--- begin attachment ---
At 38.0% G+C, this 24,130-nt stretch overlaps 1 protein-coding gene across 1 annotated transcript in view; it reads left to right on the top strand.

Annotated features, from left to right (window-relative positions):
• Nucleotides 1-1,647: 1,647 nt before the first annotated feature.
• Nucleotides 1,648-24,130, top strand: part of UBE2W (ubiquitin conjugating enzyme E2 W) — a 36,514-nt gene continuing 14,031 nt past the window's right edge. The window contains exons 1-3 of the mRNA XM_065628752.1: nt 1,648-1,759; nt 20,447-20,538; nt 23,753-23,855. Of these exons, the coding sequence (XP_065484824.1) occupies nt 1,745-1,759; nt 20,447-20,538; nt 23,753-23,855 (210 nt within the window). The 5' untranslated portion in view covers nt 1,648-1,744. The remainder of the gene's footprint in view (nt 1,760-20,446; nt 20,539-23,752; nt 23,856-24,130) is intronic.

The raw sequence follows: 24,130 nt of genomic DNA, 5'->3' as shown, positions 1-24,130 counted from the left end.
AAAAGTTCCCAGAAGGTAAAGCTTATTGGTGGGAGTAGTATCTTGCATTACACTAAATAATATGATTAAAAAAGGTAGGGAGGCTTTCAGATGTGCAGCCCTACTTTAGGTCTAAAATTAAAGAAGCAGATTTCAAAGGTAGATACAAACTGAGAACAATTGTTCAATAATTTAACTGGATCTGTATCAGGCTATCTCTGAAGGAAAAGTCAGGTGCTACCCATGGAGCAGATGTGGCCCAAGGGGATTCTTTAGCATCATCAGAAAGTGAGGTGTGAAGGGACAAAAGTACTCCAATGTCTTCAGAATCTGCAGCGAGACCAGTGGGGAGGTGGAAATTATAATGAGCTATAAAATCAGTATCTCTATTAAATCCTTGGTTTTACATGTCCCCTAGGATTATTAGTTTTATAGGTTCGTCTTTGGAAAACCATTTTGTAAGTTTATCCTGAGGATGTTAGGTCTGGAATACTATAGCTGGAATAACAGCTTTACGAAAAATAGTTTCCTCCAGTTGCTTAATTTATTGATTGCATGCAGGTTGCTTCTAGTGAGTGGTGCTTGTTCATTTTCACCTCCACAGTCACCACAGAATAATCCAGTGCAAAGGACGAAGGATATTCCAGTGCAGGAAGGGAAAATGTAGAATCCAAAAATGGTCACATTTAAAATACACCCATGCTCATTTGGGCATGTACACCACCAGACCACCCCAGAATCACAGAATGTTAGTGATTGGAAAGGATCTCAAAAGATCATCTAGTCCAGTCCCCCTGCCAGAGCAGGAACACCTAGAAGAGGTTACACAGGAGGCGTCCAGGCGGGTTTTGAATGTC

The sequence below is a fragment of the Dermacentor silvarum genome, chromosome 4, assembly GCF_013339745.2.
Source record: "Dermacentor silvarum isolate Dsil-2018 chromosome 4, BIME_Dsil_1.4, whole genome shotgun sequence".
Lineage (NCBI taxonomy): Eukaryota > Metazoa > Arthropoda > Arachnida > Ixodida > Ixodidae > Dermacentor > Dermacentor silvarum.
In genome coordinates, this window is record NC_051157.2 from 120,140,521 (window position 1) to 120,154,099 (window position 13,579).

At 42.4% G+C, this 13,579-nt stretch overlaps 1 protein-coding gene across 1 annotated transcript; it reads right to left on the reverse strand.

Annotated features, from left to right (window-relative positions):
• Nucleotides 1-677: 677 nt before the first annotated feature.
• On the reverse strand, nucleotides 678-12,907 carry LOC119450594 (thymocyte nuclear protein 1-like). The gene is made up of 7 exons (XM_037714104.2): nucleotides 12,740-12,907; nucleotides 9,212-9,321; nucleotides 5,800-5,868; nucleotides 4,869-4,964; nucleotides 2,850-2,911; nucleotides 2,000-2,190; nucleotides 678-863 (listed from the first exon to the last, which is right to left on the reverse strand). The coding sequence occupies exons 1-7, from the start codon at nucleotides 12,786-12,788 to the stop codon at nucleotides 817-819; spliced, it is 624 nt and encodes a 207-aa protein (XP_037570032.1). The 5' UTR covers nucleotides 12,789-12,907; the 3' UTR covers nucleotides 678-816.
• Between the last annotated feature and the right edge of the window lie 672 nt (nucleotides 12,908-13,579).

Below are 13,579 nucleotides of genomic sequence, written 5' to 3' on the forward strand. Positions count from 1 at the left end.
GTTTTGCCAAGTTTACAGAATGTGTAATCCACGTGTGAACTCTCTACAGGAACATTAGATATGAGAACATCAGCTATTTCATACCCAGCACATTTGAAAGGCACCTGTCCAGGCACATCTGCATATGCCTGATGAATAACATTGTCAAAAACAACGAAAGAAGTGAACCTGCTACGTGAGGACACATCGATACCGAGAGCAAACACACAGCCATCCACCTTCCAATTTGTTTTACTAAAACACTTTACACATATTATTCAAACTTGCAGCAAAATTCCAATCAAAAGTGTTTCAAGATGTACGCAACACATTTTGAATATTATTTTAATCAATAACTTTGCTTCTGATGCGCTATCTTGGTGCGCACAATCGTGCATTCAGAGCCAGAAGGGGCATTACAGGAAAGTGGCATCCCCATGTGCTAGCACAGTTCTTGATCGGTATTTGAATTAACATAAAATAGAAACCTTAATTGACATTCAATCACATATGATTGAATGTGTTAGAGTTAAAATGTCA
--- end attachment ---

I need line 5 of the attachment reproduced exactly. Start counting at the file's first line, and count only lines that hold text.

The raw sequence follows: 24,130 nt of genomic DNA, 5'->3' as shown, positions 1-24,130 counted from the left end.